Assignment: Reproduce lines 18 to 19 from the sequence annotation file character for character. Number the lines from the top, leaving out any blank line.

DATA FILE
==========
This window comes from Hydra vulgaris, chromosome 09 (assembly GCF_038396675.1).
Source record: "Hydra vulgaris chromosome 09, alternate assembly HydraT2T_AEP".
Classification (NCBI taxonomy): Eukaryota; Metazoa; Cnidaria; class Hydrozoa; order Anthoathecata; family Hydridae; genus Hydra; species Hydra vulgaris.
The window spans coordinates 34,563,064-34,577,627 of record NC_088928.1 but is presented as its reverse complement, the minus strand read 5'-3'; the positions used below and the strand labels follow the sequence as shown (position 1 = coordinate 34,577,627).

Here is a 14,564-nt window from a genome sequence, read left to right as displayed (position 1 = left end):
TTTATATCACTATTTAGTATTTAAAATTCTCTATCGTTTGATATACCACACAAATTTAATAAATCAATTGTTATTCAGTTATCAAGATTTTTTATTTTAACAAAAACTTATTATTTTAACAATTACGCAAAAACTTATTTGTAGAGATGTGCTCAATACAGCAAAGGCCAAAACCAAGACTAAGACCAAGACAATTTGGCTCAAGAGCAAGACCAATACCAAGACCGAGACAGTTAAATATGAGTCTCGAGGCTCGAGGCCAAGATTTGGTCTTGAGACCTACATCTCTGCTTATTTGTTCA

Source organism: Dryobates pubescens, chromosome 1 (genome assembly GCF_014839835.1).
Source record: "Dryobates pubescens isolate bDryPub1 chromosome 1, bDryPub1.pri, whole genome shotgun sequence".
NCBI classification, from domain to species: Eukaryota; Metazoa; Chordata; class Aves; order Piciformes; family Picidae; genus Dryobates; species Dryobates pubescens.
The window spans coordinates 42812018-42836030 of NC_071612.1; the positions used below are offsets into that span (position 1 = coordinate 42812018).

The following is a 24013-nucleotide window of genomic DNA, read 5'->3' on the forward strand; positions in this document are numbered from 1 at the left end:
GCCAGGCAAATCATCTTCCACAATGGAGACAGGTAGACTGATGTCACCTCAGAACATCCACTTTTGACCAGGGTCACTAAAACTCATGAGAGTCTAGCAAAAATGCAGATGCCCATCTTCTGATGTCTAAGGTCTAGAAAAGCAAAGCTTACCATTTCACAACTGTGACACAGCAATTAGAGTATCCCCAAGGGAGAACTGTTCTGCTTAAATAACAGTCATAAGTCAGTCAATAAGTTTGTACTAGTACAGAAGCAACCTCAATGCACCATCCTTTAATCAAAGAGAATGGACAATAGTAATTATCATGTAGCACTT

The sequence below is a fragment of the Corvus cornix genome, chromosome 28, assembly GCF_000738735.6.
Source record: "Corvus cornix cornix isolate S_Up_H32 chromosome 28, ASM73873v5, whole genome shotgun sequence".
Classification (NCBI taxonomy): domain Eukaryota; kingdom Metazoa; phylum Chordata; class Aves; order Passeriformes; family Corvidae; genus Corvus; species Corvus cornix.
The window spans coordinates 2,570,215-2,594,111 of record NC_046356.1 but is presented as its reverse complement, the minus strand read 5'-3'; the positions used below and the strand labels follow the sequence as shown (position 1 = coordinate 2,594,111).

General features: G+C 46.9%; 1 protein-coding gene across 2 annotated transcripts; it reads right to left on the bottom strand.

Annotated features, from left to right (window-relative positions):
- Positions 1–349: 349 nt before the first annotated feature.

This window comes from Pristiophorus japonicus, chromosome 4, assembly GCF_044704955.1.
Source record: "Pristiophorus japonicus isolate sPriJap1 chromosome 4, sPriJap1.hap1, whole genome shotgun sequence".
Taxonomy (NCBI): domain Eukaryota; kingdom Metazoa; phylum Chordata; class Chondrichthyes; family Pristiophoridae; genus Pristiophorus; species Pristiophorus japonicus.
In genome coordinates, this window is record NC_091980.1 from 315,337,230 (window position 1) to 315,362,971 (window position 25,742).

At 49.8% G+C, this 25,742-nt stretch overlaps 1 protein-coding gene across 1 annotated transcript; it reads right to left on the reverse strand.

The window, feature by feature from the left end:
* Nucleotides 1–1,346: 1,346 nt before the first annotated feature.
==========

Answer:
Annotated features, from left to right (window-relative positions):
- Positions 1–349: 349 nt before the first annotated feature.